Burrs vs. Blades
The best type of mill for grinding coffee is made with burrs. Mills for home use have conical burrs that turn, and a stationary conical plate. Commercial mills usually have plate burrs that are fed from a hole in the center, and grind against a stationary plate.
You can adjust the distance between the burr opening to produce your preferred coarseness of grounds. This is important to get consistent results from every brew. Both electric and manual mills will give you similar results; the manual ones take more time and a bit of energy.
Manual mills with conical burrs grind more slowly and thus won’t overheat the grounds from the friction. Overheating from continuous milling on fast, electric mills causes the volatile oils to dissipate faster, thus altering the taste of your coffee.
Manual coffee mills work well from espresso to automatic drip, however they tend to produce uneven coarse grinds, as might be used for percolators. Mills with hardened steel or ceramic burrs also tend to perform well in grinding Turkish coffee. There are specific manual grinders that work best for producing powder-fine Turkish coffee.
For most automatic drip coffeemakers with paper filters, and for others where there is leeway in the fineness of the required grinds, such as with the French Press, the popular and inexpensive bladed grinders can prove to be adequate. To get a more even grind, shake the unit as it’s grinding, so that more of the coarse pieces of beans will come in contact with the blade. Just don’t grind it to a powder.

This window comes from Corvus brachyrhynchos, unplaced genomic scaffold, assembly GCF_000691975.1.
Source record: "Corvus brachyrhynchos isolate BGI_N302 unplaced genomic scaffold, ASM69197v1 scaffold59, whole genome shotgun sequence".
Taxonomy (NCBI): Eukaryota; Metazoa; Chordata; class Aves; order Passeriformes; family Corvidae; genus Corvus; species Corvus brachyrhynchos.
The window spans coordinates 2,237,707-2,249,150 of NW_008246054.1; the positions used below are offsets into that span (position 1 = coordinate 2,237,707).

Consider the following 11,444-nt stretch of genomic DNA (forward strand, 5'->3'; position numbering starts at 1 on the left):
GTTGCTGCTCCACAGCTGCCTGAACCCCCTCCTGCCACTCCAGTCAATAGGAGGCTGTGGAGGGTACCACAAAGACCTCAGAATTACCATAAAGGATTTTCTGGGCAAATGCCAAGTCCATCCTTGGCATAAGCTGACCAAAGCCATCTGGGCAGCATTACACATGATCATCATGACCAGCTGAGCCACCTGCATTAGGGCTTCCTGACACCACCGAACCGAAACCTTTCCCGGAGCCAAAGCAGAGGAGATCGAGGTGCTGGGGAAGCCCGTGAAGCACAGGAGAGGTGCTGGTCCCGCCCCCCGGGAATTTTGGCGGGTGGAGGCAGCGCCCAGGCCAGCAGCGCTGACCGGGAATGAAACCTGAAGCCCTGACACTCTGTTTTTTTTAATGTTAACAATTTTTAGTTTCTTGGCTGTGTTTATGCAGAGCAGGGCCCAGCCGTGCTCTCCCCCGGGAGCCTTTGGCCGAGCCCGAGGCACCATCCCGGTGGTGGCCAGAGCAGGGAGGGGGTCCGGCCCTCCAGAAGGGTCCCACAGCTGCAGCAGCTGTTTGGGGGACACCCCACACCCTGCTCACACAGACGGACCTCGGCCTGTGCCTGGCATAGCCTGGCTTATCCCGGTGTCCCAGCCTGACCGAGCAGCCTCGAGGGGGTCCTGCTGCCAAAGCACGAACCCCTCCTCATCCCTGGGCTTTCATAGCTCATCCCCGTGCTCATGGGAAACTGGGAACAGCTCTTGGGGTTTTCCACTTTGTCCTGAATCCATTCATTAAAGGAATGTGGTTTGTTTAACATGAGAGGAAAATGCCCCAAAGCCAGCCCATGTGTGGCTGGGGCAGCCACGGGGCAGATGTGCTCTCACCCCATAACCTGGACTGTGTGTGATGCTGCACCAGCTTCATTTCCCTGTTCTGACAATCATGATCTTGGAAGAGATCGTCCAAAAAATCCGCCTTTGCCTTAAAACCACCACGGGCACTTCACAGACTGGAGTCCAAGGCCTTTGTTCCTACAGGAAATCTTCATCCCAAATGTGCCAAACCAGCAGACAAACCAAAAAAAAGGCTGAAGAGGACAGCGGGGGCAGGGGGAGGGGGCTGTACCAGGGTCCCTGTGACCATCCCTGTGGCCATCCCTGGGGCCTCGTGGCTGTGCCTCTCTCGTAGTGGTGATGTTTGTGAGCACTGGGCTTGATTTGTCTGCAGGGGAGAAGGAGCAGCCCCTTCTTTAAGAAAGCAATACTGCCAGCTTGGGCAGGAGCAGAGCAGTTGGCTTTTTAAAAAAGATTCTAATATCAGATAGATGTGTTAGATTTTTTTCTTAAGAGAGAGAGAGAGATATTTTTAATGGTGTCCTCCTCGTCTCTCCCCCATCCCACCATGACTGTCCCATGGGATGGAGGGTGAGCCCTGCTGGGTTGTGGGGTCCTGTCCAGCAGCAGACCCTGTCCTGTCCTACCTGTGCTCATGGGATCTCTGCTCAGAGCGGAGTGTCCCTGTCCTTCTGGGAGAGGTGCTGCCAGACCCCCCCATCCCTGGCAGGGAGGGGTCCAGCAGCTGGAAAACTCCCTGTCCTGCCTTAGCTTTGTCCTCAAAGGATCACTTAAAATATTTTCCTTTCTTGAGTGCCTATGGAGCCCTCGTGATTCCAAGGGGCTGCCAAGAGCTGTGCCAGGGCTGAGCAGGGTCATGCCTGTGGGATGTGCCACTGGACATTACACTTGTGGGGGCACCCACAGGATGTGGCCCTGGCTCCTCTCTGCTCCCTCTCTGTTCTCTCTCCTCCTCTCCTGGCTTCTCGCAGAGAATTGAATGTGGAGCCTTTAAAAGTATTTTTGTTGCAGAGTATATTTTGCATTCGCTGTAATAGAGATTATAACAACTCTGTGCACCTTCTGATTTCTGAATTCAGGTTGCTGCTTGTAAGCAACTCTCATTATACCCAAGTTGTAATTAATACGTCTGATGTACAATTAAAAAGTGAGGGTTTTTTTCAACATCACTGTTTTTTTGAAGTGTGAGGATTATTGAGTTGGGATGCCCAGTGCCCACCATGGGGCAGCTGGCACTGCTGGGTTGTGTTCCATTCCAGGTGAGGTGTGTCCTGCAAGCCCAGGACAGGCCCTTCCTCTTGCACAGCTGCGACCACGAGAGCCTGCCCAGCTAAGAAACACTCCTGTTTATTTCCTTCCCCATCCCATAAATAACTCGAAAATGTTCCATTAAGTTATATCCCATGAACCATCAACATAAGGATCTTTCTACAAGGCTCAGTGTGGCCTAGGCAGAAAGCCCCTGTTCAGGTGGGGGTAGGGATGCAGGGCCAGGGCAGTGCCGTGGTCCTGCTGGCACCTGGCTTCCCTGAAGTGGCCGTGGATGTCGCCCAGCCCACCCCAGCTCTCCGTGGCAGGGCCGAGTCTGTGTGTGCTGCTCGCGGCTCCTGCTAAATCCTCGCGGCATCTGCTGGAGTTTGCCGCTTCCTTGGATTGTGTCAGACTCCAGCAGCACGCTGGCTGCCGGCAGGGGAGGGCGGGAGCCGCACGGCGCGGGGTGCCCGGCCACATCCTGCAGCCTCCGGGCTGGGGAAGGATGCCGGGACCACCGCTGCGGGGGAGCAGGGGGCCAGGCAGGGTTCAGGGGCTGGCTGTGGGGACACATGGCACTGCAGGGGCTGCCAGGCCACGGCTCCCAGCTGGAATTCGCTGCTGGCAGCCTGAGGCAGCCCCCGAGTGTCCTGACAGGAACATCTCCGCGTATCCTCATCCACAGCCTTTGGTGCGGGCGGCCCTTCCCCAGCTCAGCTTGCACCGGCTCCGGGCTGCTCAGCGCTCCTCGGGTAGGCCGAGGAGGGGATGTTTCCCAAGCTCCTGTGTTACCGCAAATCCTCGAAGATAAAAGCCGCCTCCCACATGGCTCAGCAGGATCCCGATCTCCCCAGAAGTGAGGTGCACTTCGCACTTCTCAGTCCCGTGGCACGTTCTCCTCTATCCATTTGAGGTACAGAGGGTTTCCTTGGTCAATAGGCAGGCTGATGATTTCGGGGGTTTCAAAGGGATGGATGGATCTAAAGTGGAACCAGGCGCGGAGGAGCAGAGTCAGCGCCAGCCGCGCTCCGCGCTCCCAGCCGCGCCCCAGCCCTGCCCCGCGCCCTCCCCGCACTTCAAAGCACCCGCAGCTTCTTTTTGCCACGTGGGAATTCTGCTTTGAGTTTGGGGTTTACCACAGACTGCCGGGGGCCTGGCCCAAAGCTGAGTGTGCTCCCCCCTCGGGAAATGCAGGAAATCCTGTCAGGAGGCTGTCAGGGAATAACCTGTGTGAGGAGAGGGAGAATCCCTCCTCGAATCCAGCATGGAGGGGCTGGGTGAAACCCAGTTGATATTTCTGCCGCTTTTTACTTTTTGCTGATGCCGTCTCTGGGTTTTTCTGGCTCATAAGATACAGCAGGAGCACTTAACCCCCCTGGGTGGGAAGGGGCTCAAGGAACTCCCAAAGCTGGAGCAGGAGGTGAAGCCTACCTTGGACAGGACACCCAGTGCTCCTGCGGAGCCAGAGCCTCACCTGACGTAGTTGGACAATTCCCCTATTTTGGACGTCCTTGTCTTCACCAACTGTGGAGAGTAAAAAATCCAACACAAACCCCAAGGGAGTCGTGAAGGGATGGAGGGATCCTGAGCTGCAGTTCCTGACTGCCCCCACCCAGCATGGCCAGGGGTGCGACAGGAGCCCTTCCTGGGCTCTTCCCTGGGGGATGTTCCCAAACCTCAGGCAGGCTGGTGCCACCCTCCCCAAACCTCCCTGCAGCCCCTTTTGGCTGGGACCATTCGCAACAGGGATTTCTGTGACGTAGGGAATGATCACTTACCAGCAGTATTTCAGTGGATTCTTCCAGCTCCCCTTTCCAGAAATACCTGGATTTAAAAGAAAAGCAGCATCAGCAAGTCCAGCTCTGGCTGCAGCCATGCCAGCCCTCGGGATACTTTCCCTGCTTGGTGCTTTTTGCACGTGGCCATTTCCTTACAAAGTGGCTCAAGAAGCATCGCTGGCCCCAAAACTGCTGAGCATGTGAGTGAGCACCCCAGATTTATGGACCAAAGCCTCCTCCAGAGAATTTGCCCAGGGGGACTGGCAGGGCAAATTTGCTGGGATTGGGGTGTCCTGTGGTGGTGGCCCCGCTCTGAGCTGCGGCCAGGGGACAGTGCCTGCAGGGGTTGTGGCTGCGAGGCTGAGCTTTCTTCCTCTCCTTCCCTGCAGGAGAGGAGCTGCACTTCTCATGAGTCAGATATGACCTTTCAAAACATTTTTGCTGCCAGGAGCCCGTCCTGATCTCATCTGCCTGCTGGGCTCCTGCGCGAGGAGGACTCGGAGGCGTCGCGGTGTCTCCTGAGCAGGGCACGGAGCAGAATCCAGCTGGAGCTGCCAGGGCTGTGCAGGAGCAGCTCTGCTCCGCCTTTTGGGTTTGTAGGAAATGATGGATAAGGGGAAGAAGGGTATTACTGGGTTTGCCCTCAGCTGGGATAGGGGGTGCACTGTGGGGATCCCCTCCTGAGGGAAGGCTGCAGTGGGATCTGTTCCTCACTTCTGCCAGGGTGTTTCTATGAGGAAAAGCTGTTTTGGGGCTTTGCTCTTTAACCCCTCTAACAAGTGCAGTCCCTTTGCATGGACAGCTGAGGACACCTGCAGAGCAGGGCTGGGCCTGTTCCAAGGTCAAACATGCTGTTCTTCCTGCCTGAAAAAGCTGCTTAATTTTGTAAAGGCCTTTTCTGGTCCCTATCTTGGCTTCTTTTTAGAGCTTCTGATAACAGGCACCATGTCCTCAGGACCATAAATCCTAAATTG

Because it’s not too easy to totally clean out the taste of coffee and spices from most coffee mills, we recommend using them only for coffee. For spices, we recommend a small, versatile, easy to clean food processor, or an appropriate pepper or salt mill with ease-of-cleaning features.
How Coarse/Fine to Grind
An espresso maker uses very fine grounds, a percolator uses very coarse, and an automatic drip somewhere in between. And they won’t work properly, or make good coffee, if the grounds are not the appropriate coarseness.
Get a sample of store-bought ground coffee to help you determine how coarse or fine the coffee beans should be ground for use in your coffeemaker.
Test your coffeemaker to make sure the coarseness is acceptable, and save a sample of the ground coffee for future reference.
How to change grind settings of Manual Burr Grinders
A knurled setting knob, along the main shaft just under the handle, controls the coarseness of the grind. The hopper must be empty before attempting to change the grind setting.
On some models, you may need to first loosen the thumbscrew at the top of the shaft (above the handle) to loosen the locking pin. Turn the setting knob underneath to the desired grind, then tighten the thumbscrew to lock in place.
On models like the Peugeot and Zassenhaus, simply turn the knurled setting knob to gain the desired grind.
Still other models have a steel spring that locks the setting knob, and that must be pulled outward in order to turn the setting knob.